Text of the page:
In Kempton v. Life for Relief & Dev. Inc., plaintiff Ty Kempton initially filed a class action complaint alleging violations of the Telephone Consumer Protection Act in the United States District Court for the Eastern District of Michigan. When faced with the possibility of an adverse ruling, Kempton voluntarily dismissed his claim and refiled the action in a jurisdiction with a more favorable interpretation of the TCPA. The District of Arizona rejected this attempt at forum shopping and transferred the matter back to the original jurisdiction.

Kempton alleges that defendant Life for Relief and Development, a global humanitarian not-for profit organization headquartered in Michigan, violated the TCPA by sending a series of unsolicited text messages to his cell phone between late 2017 and August 2019. This included a holiday greeting in June 2018 stating, “Eid Mubarak to you and your family from Life for Relief and Development.” (“Eid Mubarak” is an Arabic phrase meaning “Holiday Blessings.”)

After Kempton filed suit in October 2018, Life for Relief responded by filing a motion to dismiss, asserting that the complaint failed to allege facts sufficient to show that Life for Relief had used an automatic telephone dialing system as defined by the TCPA. Rather than oppose this motion, Kempton voluntarily dismissed his claim and proceeded to file a nearly identical complaint in the District of Arizona. Life for Relief then filed a motion seeking to have the claim dismissed or transferred back to the Eastern District of Michigan.

Kempton’s attempt to switch jurisdictions appears to have been based on differing interpretations of the TCPA. The Eastern District of Michigan has taken a narrow view of what qualifies as an ATDS. For example, the Court found in Keyes v. Ocwen Loan Servicing, LLC that a telephone system which dials from a set list rather than using a random or sequential number generator does not qualify as an ATDS. In contrast, the Ninth Circuit follows a broader interpretation as illustrated in Marks v. Crunch San Diego, LLC, wherein the Court held that the statutory definition of an ADTS includes “equipment which has the capacity – (1) to store numbers to be called or (2) to produce numbers to be called, using a random or sequential number generator – and to dial such numbers automatically.”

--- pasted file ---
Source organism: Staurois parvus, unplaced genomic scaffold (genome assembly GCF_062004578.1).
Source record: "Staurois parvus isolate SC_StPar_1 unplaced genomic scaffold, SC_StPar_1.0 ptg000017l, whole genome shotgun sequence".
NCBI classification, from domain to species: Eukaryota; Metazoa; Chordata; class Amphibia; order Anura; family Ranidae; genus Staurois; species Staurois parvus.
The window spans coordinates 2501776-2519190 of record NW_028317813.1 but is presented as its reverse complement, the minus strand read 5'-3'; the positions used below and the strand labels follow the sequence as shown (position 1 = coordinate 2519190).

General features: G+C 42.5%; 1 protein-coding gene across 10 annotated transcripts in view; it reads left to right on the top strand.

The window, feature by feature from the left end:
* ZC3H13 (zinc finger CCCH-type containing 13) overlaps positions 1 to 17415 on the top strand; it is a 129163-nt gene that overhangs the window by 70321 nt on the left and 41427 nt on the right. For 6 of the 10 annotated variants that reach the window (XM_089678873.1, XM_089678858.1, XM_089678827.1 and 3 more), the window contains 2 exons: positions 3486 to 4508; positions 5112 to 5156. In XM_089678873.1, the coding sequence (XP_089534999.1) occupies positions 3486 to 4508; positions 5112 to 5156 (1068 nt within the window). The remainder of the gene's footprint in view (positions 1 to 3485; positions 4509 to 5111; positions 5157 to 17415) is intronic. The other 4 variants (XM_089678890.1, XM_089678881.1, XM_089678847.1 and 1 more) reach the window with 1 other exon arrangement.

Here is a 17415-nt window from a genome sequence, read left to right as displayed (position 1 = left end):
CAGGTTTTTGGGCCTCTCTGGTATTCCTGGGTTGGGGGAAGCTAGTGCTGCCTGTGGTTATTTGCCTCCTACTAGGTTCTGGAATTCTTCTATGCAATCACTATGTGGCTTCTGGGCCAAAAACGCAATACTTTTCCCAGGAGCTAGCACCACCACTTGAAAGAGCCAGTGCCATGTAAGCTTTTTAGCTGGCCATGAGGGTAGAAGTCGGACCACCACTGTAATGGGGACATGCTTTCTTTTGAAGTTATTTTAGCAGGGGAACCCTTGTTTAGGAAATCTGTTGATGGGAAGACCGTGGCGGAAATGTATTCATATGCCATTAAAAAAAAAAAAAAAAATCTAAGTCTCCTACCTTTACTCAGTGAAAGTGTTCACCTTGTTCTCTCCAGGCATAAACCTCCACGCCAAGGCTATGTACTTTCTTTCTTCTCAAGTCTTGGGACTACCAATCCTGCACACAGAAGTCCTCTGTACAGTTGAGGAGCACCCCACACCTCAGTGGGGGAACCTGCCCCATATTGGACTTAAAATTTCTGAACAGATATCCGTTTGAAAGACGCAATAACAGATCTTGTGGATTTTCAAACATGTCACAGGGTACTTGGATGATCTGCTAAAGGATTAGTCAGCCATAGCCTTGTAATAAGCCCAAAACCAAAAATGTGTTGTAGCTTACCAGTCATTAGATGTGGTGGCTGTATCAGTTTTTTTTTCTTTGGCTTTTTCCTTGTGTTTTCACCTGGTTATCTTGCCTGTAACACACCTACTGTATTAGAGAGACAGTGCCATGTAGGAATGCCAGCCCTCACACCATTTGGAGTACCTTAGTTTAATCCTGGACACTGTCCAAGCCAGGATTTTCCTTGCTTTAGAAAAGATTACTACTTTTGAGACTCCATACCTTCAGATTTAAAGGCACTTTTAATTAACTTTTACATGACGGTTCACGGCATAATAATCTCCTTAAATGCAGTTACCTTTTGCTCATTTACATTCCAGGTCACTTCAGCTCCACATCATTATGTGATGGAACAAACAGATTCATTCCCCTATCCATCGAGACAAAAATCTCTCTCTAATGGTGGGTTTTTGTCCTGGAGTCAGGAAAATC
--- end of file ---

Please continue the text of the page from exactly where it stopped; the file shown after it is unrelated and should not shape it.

In its ruling on Life for Relief’s motion to transfer, the District of Arizona noted that there generally is a strong presumption in favor of a plaintiff’s choice of forum; however, to guard against forum shopping, courts give this decision less deference in class action cases. Only “minimal deference” is given when the purpose of choosing a particular forum is to escape an unfavorable ruling in another district.

Based on the fact that Kempton did not initially choose to file his complaint in the District of Arizona even though he resides in the state, the Court rejected the argument that this was a more convenient forum for the suit. Also, the Court agreed with Life for Relief’s argument that the purpose of the move was to avoid unfavorable precedent in the original jurisdiction. The Court, therefore, transferred the action back to the Eastern District of Michigan.

This case illustrates the importance of jurisdiction selection and why the issue must be considered at the outset of a case. The split in authority between the Eastern District of Michigan and the District of Arizona likely will be determinative of Kempton’s claim. Selecting the most favorable forum when initiating an action – or, if defending, determining whether there are grounds for transferring the case to a jurisdiction of favorable law – is essential.